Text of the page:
Family Conversations about Wealth and Giving

Liz Whitteberry |

There's truth to the saying, "Shirtsleeves to shirtsleeves in three generations." According to numerous studies, 70% of families lose their wealth in two generations; 90% lose their wealth in three.  While the reasons for these dramatic losses vary, open communication and clear planning can go a long way towards helping a family sustain its legacy. 

The holiday season is an ideal time for these important conversations.  Sharing answers to the following three questions can help your family create a family mission statement that will prepare the next generation to be generous and thoughtful stewards.


1 - What are our values?

The myriad challenges of the past couple of years has forced all of us to reassess what's truly important. You may have realized that you weren't allocating enough time for your passions. Events might have opened your eyes to problems in your communities you hadn't noticed before. Perhaps your family is exploring new philanthropic opportunities, rethinking college study plans, or even contemplating career changes.

In a conversation between generations of family members, some of these topics can get a little touchy. It's important to remember that your family doesn't have to agree on every issue that's discussed. Instead of trying to convince each other, focus your mission statement on the things that everyone will be excited to work on together.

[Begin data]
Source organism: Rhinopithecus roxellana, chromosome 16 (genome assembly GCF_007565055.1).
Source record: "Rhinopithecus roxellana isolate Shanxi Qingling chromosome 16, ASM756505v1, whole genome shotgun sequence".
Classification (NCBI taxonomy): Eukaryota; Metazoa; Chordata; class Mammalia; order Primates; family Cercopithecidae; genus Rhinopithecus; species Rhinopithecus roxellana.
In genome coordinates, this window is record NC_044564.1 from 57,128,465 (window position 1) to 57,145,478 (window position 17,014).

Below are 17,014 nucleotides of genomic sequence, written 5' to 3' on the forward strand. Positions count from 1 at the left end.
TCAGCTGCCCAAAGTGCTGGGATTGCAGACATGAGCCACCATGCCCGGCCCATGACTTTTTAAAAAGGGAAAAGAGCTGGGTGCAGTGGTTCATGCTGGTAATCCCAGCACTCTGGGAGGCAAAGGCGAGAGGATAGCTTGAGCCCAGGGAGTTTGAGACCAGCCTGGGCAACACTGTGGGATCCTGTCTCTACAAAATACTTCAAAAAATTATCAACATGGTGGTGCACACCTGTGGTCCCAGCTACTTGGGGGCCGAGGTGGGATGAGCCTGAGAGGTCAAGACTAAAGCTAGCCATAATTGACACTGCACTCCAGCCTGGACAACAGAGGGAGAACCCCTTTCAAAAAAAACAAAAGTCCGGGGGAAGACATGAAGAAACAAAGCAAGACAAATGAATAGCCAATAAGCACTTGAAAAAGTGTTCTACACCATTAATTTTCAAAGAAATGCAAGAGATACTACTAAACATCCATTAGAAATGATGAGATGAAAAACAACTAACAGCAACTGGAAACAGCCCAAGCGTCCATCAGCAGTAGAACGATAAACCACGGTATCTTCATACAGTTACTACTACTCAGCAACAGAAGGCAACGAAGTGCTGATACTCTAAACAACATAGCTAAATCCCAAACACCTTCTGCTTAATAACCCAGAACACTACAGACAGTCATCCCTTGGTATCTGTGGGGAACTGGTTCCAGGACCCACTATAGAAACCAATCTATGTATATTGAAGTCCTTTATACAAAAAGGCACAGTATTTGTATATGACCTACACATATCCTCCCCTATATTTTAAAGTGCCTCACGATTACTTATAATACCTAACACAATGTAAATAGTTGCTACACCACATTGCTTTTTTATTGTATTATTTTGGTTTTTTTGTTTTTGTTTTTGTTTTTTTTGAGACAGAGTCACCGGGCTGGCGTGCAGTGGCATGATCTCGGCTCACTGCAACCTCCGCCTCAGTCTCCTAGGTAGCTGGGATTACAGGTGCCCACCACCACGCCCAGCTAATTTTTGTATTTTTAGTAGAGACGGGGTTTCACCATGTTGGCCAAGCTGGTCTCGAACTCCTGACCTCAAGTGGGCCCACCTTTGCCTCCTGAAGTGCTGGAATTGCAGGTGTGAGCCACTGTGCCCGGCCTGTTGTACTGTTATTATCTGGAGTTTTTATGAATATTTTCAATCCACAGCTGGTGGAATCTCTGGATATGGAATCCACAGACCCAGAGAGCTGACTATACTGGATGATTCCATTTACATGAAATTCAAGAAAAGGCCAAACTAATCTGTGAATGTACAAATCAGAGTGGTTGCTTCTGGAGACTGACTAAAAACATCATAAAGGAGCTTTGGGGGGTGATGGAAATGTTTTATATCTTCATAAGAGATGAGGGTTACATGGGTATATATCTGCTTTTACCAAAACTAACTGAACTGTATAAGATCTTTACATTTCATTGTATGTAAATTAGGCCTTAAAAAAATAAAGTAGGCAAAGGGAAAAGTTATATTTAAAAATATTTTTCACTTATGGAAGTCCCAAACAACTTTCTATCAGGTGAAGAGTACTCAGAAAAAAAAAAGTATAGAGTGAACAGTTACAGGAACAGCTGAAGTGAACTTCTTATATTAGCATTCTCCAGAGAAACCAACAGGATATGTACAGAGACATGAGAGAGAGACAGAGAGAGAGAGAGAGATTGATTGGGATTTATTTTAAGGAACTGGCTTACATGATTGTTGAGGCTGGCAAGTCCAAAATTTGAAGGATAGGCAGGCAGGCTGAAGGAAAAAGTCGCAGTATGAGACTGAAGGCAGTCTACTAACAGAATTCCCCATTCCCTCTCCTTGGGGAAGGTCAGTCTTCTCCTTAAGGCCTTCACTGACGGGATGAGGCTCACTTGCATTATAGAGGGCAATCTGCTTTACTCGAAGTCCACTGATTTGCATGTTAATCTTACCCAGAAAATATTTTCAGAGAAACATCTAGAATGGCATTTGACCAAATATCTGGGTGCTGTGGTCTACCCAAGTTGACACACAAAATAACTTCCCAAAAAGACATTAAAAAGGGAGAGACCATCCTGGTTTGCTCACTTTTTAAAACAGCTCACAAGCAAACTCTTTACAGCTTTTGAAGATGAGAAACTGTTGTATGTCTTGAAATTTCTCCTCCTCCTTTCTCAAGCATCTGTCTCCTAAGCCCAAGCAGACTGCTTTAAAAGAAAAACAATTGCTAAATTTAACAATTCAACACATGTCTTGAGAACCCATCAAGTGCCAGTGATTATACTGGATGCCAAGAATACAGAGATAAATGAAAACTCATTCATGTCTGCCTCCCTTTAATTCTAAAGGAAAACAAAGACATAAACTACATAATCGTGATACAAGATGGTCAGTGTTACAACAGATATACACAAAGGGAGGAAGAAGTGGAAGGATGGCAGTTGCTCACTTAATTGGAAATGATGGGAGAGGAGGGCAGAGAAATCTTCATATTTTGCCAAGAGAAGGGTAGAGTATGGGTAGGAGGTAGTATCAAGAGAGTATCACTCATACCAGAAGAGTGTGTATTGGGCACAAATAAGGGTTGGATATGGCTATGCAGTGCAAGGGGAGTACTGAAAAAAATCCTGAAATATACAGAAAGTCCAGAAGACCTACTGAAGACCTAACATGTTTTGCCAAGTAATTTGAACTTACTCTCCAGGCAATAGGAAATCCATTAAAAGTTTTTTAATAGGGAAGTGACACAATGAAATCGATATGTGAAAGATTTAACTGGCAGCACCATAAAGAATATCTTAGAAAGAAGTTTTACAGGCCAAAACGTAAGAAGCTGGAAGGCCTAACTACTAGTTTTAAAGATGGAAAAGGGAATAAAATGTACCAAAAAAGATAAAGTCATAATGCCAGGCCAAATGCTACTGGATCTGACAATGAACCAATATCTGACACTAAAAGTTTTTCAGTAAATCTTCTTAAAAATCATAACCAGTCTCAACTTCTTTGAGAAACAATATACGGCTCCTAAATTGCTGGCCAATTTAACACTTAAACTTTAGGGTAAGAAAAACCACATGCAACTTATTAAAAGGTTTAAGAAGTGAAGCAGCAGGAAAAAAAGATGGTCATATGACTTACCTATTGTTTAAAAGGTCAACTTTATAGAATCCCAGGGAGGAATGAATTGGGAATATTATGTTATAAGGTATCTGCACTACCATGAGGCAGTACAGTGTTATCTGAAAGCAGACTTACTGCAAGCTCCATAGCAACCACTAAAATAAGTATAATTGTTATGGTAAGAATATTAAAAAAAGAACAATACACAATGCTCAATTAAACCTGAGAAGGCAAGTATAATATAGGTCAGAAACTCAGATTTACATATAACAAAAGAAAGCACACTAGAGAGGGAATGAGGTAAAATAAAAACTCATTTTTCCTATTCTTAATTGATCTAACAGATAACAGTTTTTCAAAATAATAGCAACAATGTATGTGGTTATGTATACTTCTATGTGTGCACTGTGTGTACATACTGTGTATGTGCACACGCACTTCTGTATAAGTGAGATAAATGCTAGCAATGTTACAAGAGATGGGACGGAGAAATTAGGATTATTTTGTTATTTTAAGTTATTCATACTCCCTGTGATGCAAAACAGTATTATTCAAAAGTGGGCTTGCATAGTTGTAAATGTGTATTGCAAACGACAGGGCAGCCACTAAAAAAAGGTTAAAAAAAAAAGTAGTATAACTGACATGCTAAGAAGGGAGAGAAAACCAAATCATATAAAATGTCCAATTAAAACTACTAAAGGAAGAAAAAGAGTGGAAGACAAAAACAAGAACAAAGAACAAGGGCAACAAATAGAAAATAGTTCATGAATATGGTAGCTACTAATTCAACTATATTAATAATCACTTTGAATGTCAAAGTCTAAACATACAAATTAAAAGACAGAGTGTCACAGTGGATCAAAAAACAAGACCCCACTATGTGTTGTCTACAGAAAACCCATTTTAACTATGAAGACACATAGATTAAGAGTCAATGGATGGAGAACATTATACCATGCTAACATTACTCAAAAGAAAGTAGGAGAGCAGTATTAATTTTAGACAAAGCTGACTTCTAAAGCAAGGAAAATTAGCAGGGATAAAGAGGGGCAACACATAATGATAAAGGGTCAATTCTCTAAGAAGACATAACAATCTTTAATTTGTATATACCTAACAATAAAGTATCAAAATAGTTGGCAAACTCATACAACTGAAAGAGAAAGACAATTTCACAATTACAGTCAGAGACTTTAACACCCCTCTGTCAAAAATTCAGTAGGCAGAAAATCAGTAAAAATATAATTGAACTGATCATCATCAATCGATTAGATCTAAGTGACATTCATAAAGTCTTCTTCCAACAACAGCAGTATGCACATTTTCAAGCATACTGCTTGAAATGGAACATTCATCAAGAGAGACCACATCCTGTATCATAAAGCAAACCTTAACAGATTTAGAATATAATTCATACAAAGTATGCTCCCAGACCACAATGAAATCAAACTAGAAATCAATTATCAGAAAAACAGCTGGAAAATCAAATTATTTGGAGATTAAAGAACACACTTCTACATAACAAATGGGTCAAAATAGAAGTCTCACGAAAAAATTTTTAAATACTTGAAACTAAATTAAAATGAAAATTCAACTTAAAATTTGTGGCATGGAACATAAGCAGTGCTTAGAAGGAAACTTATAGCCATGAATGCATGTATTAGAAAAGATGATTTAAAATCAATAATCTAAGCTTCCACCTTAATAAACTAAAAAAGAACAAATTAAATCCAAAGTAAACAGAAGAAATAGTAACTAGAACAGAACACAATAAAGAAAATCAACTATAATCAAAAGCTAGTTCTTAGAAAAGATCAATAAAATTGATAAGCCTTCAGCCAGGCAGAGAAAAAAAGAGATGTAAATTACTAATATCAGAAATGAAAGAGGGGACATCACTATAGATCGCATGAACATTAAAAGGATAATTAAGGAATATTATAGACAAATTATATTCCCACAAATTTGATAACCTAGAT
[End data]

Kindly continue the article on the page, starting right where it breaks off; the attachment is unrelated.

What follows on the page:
2 - What is our purpose?

It's possible that your values discussion will lead to a long first draft of your mission statement. Settling on a clearly defined purpose will help you narrow down that list. No matter how wealthy or well-intentioned your family is, you can't help every cause.  One way to focus the discussion is to think local.


3 - What is our plan?

The most effective family mission statements have structure. Settling on values and purpose should give you an idea of what you want to accomplish. But what are the steps you can put in place to make a real impact?

Family giving plans come in all shapes and sizes. You might enjoy this values and purpose discussion so much that your family decides to revisit it every holiday season and choose a new charity to support.

If your family is anticipating a major generational transition, such as retirement, you might explore more formal ways of establishing your legacy. Many families form their own nonprofit organization or a charitable trust to memorialize their values and purpose in a way that will resonate with future generations.


If you and your family would like some advice or assistance with these plans, please feel free to reach out.